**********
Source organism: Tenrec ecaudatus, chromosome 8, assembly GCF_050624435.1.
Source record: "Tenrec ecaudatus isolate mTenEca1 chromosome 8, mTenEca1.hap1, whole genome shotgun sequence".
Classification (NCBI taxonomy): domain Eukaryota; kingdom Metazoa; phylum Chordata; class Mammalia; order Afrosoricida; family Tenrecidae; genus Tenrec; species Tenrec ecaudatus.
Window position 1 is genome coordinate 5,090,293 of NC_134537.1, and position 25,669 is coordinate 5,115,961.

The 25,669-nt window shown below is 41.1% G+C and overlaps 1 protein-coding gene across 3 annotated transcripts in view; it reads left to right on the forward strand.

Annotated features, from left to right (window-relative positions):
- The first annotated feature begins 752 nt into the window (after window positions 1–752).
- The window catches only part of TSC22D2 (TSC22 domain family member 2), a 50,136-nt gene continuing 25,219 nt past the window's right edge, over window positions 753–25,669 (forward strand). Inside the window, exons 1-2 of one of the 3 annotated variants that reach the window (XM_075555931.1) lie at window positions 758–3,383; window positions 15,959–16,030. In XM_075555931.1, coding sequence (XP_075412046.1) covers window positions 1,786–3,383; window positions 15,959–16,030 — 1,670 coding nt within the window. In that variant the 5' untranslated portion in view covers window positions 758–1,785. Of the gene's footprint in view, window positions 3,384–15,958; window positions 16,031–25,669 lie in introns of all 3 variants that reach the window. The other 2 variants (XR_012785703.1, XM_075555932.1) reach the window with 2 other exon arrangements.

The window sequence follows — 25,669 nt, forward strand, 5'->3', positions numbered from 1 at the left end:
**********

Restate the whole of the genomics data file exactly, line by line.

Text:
Source organism: Tenrec ecaudatus, chromosome 8, assembly GCF_050624435.1.
Source record: "Tenrec ecaudatus isolate mTenEca1 chromosome 8, mTenEca1.hap1, whole genome shotgun sequence".
Classification (NCBI taxonomy): domain Eukaryota; kingdom Metazoa; phylum Chordata; class Mammalia; order Afrosoricida; family Tenrecidae; genus Tenrec; species Tenrec ecaudatus.
Window position 1 is genome coordinate 5,090,293 of NC_134537.1, and position 25,669 is coordinate 5,115,961.

The 25,669-nt window shown below is 41.1% G+C and overlaps 1 protein-coding gene across 3 annotated transcripts in view; it reads left to right on the forward strand.

Annotated features, from left to right (window-relative positions):
- The first annotated feature begins 752 nt into the window (after window positions 1–752).
- The window catches only part of TSC22D2 (TSC22 domain family member 2), a 50,136-nt gene continuing 25,219 nt past the window's right edge, over window positions 753–25,669 (forward strand). Inside the window, exons 1-2 of one of the 3 annotated variants that reach the window (XM_075555931.1) lie at window positions 758–3,383; window positions 15,959–16,030. In XM_075555931.1, coding sequence (XP_075412046.1) covers window positions 1,786–3,383; window positions 15,959–16,030 — 1,670 coding nt within the window. In that variant the 5' untranslated portion in view covers window positions 758–1,785. Of the gene's footprint in view, window positions 3,384–15,958; window positions 16,031–25,669 lie in introns of all 3 variants that reach the window. The other 2 variants (XR_012785703.1, XM_075555932.1) reach the window with 2 other exon arrangements.

The window sequence follows — 25,669 nt, forward strand, 5'->3', positions numbered from 1 at the left end: